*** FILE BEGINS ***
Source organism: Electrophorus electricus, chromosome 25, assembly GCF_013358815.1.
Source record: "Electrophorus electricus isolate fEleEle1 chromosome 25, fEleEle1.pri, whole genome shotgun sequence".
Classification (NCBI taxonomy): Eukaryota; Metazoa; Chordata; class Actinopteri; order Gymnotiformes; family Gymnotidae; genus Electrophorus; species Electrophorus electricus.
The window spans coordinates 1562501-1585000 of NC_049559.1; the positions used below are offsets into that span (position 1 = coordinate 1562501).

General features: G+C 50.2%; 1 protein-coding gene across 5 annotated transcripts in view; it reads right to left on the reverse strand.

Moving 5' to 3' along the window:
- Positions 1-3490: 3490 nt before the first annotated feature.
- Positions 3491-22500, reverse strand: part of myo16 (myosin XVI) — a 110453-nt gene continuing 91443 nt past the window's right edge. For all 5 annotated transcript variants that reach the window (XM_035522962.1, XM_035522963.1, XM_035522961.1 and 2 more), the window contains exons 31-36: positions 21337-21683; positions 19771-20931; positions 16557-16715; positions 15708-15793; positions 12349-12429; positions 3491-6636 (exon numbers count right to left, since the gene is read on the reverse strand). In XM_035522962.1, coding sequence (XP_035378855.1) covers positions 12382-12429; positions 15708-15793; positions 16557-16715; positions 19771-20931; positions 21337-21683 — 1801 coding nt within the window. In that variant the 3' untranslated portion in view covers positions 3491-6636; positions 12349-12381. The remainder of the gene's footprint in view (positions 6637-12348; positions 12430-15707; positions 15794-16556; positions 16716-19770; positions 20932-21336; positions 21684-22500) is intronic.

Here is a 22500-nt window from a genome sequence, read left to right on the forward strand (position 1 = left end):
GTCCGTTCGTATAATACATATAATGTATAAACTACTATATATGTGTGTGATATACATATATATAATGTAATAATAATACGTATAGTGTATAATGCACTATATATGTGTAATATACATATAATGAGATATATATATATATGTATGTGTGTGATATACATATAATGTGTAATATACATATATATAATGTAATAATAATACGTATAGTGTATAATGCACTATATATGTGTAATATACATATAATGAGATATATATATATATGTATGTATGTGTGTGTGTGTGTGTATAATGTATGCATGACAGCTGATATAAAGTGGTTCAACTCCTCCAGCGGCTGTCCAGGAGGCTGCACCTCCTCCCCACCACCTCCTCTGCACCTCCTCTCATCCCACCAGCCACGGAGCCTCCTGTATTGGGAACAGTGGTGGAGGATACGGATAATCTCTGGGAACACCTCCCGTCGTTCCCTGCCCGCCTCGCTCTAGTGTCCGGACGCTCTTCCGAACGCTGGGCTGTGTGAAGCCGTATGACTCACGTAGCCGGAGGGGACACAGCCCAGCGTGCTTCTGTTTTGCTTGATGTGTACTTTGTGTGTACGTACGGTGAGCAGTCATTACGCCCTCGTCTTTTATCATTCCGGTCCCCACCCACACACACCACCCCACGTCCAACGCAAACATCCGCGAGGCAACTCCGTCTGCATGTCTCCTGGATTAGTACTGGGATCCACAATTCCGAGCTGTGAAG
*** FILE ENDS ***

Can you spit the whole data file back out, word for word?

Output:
Source organism: Electrophorus electricus, chromosome 25, assembly GCF_013358815.1.
Source record: "Electrophorus electricus isolate fEleEle1 chromosome 25, fEleEle1.pri, whole genome shotgun sequence".
Classification (NCBI taxonomy): Eukaryota; Metazoa; Chordata; class Actinopteri; order Gymnotiformes; family Gymnotidae; genus Electrophorus; species Electrophorus electricus.
The window spans coordinates 1562501-1585000 of NC_049559.1; the positions used below are offsets into that span (position 1 = coordinate 1562501).

General features: G+C 50.2%; 1 protein-coding gene across 5 annotated transcripts in view; it reads right to left on the reverse strand.

Moving 5' to 3' along the window:
- Positions 1-3490: 3490 nt before the first annotated feature.
- Positions 3491-22500, reverse strand: part of myo16 (myosin XVI) — a 110453-nt gene continuing 91443 nt past the window's right edge. For all 5 annotated transcript variants that reach the window (XM_035522962.1, XM_035522963.1, XM_035522961.1 and 2 more), the window contains exons 31-36: positions 21337-21683; positions 19771-20931; positions 16557-16715; positions 15708-15793; positions 12349-12429; positions 3491-6636 (exon numbers count right to left, since the gene is read on the reverse strand). In XM_035522962.1, coding sequence (XP_035378855.1) covers positions 12382-12429; positions 15708-15793; positions 16557-16715; positions 19771-20931; positions 21337-21683 — 1801 coding nt within the window. In that variant the 3' untranslated portion in view covers positions 3491-6636; positions 12349-12381. The remainder of the gene's footprint in view (positions 6637-12348; positions 12430-15707; positions 15794-16556; positions 16716-19770; positions 20932-21336; positions 21684-22500) is intronic.

Here is a 22500-nt window from a genome sequence, read left to right on the forward strand (position 1 = left end):
GTCCGTTCGTATAATACATATAATGTATAAACTACTATATATGTGTGTGATATACATATATATAATGTAATAATAATACGTATAGTGTATAATGCACTATATATGTGTAATATACATATAATGAGATATATATATATATGTATGTGTGTGATATACATATAATGTGTAATATACATATATATAATGTAATAATAATACGTATAGTGTATAATGCACTATATATGTGTAATATACATATAATGAGATATATATATATATGTATGTATGTGTGTGTGTGTGTGTATAATGTATGCATGACAGCTGATATAAAGTGGTTCAACTCCTCCAGCGGCTGTCCAGGAGGCTGCACCTCCTCCCCACCACCTCCTCTGCACCTCCTCTCATCCCACCAGCCACGGAGCCTCCTGTATTGGGAACAGTGGTGGAGGATACGGATAATCTCTGGGAACACCTCCCGTCGTTCCCTGCCCGCCTCGCTCTAGTGTCCGGACGCTCTTCCGAACGCTGGGCTGTGTGAAGCCGTATGACTCACGTAGCCGGAGGGGACACAGCCCAGCGTGCTTCTGTTTTGCTTGATGTGTACTTTGTGTGTACGTACGGTGAGCAGTCATTACGCCCTCGTCTTTTATCATTCCGGTCCCCACCCACACACACCACCCCACGTCCAACGCAAACATCCGCGAGGCAACTCCGTCTGCATGTCTCCTGGATTAGTACTGGGATCCACAATTCCGAGCTGTGAAG